Open MRI vs. High Field MRI

Comp Clues
Since the introduction of the Open MRI system in the late 1980’s, comparisons between the high field conventional systems have continued to be controversial.  Many vendors of MRI equipment have begun to place more of their R&D (research and development) monies into improving the quality of the Open MRI systems.  Today, these systems are continuing to improve and becoming more accepted in the medical community.   Furthermore, patient education has made many patients ask their physicians to use the Open MRI.  These requests are mainly contributed to the patient’s psychological needs such as claustrophobia or anxiety.  Large patients also are in need of the Open systems.

Prior to the introduction of the Open MRI, large patients were simply not scanned when the machine limitations would not make it possible.  This option has led to awareness that the healthcare system is being designed around the standard size patient.  Many of these patients are very conscious of their special needs and require a sensitive caring staff that will show them that the Open center is here for them. It has been estimated that the Open systems now make up about one third of the systems used in clinical practice.  It has also been estimated that it can be used for 90% of the imaging that is needed, and can produce, not only acceptable, but high quality diagnostic images.  However, there has been a strong prejudice in favor of the high field systems.  This discussion attempts to clarify some of the issues confronted in comparing and contrasting the high field closed systems with the lower field open systems.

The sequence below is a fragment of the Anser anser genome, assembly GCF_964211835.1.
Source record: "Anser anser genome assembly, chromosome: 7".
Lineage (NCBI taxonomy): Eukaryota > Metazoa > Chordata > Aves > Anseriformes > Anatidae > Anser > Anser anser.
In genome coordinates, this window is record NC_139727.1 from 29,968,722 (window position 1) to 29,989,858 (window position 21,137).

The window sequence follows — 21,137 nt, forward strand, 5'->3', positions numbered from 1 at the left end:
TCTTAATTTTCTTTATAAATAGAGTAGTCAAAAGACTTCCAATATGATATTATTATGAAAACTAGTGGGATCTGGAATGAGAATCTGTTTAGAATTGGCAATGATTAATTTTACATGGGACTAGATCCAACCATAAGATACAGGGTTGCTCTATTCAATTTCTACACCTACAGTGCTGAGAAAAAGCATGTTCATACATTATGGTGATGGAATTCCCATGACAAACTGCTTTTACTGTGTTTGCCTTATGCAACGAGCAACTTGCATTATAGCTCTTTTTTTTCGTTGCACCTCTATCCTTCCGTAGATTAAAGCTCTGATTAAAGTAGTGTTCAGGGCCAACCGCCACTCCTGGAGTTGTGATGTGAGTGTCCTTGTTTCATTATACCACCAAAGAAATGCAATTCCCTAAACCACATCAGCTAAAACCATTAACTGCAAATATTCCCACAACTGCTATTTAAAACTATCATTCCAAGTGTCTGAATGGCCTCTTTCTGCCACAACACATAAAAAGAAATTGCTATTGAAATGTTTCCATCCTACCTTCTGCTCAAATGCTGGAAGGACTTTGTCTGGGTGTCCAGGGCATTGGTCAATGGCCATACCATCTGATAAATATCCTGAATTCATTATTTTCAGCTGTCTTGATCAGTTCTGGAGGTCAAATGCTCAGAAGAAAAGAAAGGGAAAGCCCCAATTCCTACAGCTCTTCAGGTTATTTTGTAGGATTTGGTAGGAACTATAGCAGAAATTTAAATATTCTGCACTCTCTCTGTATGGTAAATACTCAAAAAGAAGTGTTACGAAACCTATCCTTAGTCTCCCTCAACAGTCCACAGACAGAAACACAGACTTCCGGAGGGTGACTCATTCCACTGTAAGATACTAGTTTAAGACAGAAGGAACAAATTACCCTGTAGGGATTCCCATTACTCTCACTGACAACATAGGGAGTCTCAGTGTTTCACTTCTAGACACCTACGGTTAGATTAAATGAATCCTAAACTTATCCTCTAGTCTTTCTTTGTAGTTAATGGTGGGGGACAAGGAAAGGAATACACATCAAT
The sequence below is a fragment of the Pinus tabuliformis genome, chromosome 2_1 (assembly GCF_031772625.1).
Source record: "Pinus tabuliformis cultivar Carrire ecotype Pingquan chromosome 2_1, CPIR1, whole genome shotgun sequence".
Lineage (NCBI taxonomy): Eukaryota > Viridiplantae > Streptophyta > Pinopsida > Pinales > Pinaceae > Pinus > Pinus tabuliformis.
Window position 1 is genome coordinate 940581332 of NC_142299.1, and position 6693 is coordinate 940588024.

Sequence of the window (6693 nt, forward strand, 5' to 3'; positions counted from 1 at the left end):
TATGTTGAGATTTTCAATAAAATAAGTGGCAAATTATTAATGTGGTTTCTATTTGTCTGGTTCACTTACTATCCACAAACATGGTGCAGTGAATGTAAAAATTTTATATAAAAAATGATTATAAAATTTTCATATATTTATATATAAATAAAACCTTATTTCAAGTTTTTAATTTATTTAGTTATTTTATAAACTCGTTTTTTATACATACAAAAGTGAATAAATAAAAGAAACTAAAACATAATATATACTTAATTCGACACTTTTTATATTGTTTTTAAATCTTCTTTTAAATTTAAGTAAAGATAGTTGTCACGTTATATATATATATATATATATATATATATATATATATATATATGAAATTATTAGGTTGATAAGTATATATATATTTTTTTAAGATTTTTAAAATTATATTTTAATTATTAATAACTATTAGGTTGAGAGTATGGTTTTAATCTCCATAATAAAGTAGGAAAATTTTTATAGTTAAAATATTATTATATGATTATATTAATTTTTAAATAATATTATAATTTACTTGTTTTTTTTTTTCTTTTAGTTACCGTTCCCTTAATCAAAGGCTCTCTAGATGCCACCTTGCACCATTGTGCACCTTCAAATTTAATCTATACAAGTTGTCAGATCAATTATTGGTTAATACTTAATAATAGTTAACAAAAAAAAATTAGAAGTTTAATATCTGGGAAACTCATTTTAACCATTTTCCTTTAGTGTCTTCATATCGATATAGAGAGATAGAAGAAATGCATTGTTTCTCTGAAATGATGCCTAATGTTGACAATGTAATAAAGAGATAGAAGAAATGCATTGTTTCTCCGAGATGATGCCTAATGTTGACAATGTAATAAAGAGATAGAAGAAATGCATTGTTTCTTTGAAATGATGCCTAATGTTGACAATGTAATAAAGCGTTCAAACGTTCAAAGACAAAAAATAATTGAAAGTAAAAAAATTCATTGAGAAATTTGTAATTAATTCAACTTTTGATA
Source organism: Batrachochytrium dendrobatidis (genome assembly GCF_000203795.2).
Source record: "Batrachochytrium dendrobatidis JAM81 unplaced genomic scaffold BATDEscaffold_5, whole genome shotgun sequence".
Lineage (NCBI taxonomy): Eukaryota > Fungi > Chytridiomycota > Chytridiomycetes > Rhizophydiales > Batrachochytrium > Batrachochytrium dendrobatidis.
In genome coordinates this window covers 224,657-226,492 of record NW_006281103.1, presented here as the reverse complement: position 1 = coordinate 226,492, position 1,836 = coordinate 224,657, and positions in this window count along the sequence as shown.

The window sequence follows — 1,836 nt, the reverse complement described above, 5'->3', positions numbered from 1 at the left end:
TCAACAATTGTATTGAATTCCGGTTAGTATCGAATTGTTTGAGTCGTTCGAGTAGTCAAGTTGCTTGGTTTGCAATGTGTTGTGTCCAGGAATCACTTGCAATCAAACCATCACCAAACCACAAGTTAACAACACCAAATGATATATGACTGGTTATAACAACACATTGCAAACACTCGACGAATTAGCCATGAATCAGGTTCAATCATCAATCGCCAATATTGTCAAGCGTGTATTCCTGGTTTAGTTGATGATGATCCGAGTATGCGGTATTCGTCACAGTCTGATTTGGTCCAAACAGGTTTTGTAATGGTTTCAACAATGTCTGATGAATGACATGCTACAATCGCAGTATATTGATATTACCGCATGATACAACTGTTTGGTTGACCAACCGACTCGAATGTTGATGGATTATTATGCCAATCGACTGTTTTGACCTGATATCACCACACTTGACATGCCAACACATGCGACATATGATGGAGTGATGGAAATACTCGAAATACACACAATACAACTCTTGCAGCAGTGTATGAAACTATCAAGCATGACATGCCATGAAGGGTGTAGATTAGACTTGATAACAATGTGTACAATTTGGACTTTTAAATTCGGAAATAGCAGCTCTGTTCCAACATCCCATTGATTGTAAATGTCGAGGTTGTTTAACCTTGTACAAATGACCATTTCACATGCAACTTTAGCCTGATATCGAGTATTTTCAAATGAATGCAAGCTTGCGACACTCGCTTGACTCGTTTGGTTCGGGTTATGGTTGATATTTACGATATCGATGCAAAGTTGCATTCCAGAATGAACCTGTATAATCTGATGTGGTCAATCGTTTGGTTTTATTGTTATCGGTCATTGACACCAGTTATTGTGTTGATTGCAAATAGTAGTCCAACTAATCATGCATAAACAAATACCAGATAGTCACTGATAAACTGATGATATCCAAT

Radiologists are becoming increasingly satisfied with the Open system and vendors are rising to the challenge of changing the high field bias.  Sequences are being developed that can be performed on the Open systems that were originally designed for the high field systems.  These special techniques such as fat suppression and fast spin echo, aid the radiologist in developing a differential diagnosis.  Open systems are even finding their way into interventional/intraoperative, cardiac, and neurosurgical departments.  The main debate slowing this process was the quality of the Open images.  This notion can easily be extinguished with an understanding of the physical principles involved with MRI scanning.  High field MRI techniques cannot be applied to the low field Open systems.  This practice has lead to the myth that high field strength is essential in producing a high quality MRI image.  This is simply not true.  Many factors affect the quality of an MRI image.  Proper parameter selection requires a specialized knowledge of the differences in the many factors that affect image quality.  The main trade off between high field systems and low field Open systems is time.  It takes roughly one and a half to two times longer to produce a comparable equivalent image.